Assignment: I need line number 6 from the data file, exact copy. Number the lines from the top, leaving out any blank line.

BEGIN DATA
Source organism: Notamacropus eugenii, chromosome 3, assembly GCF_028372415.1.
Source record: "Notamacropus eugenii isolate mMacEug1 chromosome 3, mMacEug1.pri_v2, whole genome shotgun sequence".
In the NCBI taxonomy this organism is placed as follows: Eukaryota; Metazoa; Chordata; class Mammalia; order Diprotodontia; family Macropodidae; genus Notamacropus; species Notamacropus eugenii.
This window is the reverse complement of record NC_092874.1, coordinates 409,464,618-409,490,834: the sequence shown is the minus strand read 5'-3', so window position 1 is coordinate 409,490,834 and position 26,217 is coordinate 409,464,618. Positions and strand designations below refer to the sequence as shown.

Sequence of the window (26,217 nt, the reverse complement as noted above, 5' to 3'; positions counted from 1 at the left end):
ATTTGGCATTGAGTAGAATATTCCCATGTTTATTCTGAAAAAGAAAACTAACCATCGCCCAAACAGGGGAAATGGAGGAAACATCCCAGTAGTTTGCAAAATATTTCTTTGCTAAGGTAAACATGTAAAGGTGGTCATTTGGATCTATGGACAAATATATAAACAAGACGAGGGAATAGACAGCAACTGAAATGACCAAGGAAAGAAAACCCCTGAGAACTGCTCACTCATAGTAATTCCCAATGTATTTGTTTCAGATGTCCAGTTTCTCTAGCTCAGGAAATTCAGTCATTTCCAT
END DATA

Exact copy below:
ATTTGGCATTGAGTAGAATATTCCCATGTTTATTCTGAAAAAGAAAACTAACCATCGCCCAAACAGGGGAAATGGAGGAAACATCCCAGTAGTTTGCAAAATATTTCTTTGCTAAGGTAAACATGTAAAGGTGGTCATTTGGATCTATGGACAAATATATAAACAAGACGAGGGAATAGACAGCAACTGAAATGACCAAGGAAAGAAAACCCCTGAGAACTGCTCACTCATAGTAATTCCCAATGTATTTGTTTCAGATGTCCAGTTTCTCTAGCTCAGGAAATTCAGTCATTTCCAT